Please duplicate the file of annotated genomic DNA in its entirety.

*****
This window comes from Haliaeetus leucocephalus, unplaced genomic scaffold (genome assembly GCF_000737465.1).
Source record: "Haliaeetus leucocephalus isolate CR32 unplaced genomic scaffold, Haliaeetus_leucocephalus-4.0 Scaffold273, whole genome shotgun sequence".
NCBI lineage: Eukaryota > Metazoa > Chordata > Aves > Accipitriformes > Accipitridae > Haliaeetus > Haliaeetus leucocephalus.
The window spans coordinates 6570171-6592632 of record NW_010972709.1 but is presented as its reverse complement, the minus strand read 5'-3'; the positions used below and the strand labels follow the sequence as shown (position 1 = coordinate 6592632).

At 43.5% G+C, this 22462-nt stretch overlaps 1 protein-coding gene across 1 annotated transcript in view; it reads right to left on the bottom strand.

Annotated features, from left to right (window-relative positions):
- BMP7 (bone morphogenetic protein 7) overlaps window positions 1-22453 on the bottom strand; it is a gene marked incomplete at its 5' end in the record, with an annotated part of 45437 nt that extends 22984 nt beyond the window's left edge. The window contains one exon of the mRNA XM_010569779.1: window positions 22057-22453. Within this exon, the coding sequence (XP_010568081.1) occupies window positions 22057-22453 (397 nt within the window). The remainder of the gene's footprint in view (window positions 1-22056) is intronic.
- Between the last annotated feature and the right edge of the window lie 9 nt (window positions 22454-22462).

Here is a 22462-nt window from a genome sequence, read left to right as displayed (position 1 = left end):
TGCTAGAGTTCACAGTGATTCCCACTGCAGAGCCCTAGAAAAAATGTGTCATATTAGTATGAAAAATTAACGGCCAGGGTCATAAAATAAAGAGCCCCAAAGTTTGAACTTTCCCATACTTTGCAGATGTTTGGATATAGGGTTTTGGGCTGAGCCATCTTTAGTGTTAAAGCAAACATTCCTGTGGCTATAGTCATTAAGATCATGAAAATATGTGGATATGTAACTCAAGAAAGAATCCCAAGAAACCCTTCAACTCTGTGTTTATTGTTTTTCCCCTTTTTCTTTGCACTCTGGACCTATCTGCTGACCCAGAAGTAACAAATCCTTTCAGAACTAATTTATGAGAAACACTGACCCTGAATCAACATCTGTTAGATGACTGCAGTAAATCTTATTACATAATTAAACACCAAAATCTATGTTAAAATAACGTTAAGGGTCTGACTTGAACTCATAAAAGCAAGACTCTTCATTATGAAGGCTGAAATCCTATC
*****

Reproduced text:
This window comes from Haliaeetus leucocephalus, unplaced genomic scaffold (genome assembly GCF_000737465.1).
Source record: "Haliaeetus leucocephalus isolate CR32 unplaced genomic scaffold, Haliaeetus_leucocephalus-4.0 Scaffold273, whole genome shotgun sequence".
NCBI lineage: Eukaryota > Metazoa > Chordata > Aves > Accipitriformes > Accipitridae > Haliaeetus > Haliaeetus leucocephalus.
The window spans coordinates 6570171-6592632 of record NW_010972709.1 but is presented as its reverse complement, the minus strand read 5'-3'; the positions used below and the strand labels follow the sequence as shown (position 1 = coordinate 6592632).

At 43.5% G+C, this 22462-nt stretch overlaps 1 protein-coding gene across 1 annotated transcript in view; it reads right to left on the bottom strand.

Annotated features, from left to right (window-relative positions):
- BMP7 (bone morphogenetic protein 7) overlaps window positions 1-22453 on the bottom strand; it is a gene marked incomplete at its 5' end in the record, with an annotated part of 45437 nt that extends 22984 nt beyond the window's left edge. The window contains one exon of the mRNA XM_010569779.1: window positions 22057-22453. Within this exon, the coding sequence (XP_010568081.1) occupies window positions 22057-22453 (397 nt within the window). The remainder of the gene's footprint in view (window positions 1-22056) is intronic.
- Between the last annotated feature and the right edge of the window lie 9 nt (window positions 22454-22462).

Here is a 22462-nt window from a genome sequence, read left to right as displayed (position 1 = left end):
TGCTAGAGTTCACAGTGATTCCCACTGCAGAGCCCTAGAAAAAATGTGTCATATTAGTATGAAAAATTAACGGCCAGGGTCATAAAATAAAGAGCCCCAAAGTTTGAACTTTCCCATACTTTGCAGATGTTTGGATATAGGGTTTTGGGCTGAGCCATCTTTAGTGTTAAAGCAAACATTCCTGTGGCTATAGTCATTAAGATCATGAAAATATGTGGATATGTAACTCAAGAAAGAATCCCAAGAAACCCTTCAACTCTGTGTTTATTGTTTTTCCCCTTTTTCTTTGCACTCTGGACCTATCTGCTGACCCAGAAGTAACAAATCCTTTCAGAACTAATTTATGAGAAACACTGACCCTGAATCAACATCTGTTAGATGACTGCAGTAAATCTTATTACATAATTAAACACCAAAATCTATGTTAAAATAACGTTAAGGGTCTGACTTGAACTCATAAAAGCAAGACTCTTCATTATGAAGGCTGAAATCCTATC